Anyone use a Film drying Cabinet?

Discussion in 'B&W: Film, Paper, Chemistry' started by dwdmguy, Apr 14, 2009.

  1. dwdmguy

    dwdmguy Member

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    I'm about to purchase one at a price of $165 for a 6' tall filtered cabinet.

    Does this make a huge difference when drying as far as keeping down the dust etc?

    Thank you for any responses.
    T
     
  2. jnanian

    jnanian Advertiser Advertiser

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    hi tom

    i use a plastic closet with doors
    made by rigid ( home depot ) ...
    i didn't install all the shelves, drilled holes in the
    sides and strung framers wire ( braided wire ) and
    string across with clothes pins.
    it costs a ton less than a filtered cabinet, keeps dust down,
    and is very easy to transport ( flat box )
    and make ... ( i think it snaps together ).

    have fun!

    john
     
  3. Mick Fagan

    Mick Fagan Subscriber

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    I live in a reasonably moist place, even so in summer we can sometimes get down to 2% or so humidity.

    If you can engineer a humid area, think bathroom with a hot spray of water just before you hang the film up, you should have virtually dust free negatives.

    I have used quite a few film dryers, even built one using plywood, silastic to seal the joints, a modified coat hanger for the hanging bit, velcroed clear plastic sheet for the door and an old German Braun hair dryer for the heat. Set the dryer onto the low heat and fan speed settings and in fifteen minutes dry film with a slight curl. I used a very small mouth/nose paper filter for filtering the air blast from the dryer.

    The home built dryer worked very well, but I now rarely develop more than 8 rolls or sheets in a session, so I don't need one and didn't build it into my current darkroom, which is 22 or so years old.

    I hang my own film straight in the darkroom, it is touch dry after about 30 minutes, but really dry after about 45-50 minutes at 20ºC.

    I don't think a film dryer is that great an idea for most people, however if you are running through copious amounts of film, maybe.

    In the commercial dip and dunk lab I worked in film dryers are a fact of life, however the air was filtered quite vigorously through an interesting 5 stage filter.

    Mick.
     
  4. nsurit

    nsurit Subscriber

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    The main reason I see for using a drying cabinet is to help keep your film from getting junk on it while drying. That reason is good enough for me to have one. Bill Barber
     
  5. dwdmguy

    dwdmguy Member

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    All good points thus far, thank you.
    Presently I've been using my bathroom after running the shower's hot water and I still get junk on it. It's my biggest "bummer" since coming back to film some months ago and it really takes the fun out of it. But I love film and will do most anything to improve it. I'm using a Epson V500 scanner now which I'm not happy about either because of the curl in the neg. I may get the glass add on from betterscanning.com to help with that.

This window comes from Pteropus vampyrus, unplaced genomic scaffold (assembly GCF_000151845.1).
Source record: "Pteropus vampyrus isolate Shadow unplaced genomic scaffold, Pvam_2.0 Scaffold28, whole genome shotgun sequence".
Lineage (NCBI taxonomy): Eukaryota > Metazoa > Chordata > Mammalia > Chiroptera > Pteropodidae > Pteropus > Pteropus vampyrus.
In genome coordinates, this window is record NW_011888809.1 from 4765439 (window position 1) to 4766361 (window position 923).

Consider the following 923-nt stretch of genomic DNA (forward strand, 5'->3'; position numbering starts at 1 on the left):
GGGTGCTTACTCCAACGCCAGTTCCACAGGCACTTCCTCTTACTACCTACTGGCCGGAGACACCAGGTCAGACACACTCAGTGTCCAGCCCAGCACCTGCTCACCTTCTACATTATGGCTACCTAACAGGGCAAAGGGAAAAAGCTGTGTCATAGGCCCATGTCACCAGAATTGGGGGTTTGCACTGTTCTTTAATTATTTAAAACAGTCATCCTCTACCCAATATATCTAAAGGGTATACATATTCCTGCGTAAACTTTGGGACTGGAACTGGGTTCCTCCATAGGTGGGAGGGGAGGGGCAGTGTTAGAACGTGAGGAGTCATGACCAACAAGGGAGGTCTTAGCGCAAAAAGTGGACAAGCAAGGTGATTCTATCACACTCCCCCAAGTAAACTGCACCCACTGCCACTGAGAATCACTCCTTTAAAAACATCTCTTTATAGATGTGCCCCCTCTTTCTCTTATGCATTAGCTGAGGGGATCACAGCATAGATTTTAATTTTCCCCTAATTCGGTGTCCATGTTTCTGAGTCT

That reminds me. Where would I find ANR glass if I wanted to explore doing this myself.
    Thanks tons.
    Tom
     
  6. Jeff Kubach

    Jeff Kubach Member

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    I used one at a local community college and works good.

    Jeff
     
  7. jp80874

    jp80874 Subscriber

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    Tom,

    Four years ago I bought a standing canvas covered closet on casters from Bed Bath & Beyond at a local store. They no longer offer that exact version. The first one listed here seems to be similar. Give the cedar pieces to you wife for her closet and make points for the next time you buy a lens. The advantage of canvas over plastic is that the moisture can evaporate out but the dust can’t go in. Since the canvas is a little hard to take apart I cover the whole thing with an old sheet and wash that quarterly just to keep dust out of the canvas weave. Following are some variations that can be ordered on line.

    I just hung two freshly developed 7x17 inch film sheets in it a minute ago. Dry time depends on the humidly near it. I usually wait over night. Ruining a large negative after going through all the previous steps to create it is also a bummer. If the negative is clean going in and fully rinsed, it is clean and dust free coming out. I use the closet for the range I shoot: 6x7cm, 4x5, 8x10 and 7x17. The advantage of having on casters is that I can load it in the darkroom when I finish developing then push the closet out into the basement near the furnace to dry leaving that space clear in the darkroom for other work.

    Enjoy,

    John Powers


    Canvas Storage Wardrobe With Cedar Panels

    Need an extra closet? Get organized with this canvas wardrobe. It features cedar panels to protect and freshen whatever you store. (Cedar side panels are removable.) Rugged cotton canvas shell has easy access zippers. Rolling casters make it easy to move. Measures 30" W x 20" D x 66" H.
    http://www.bedbathandbeyond.com/product.asp?order_num=-1&SKU=13378240&RN=303

    36" Clear Storage Closet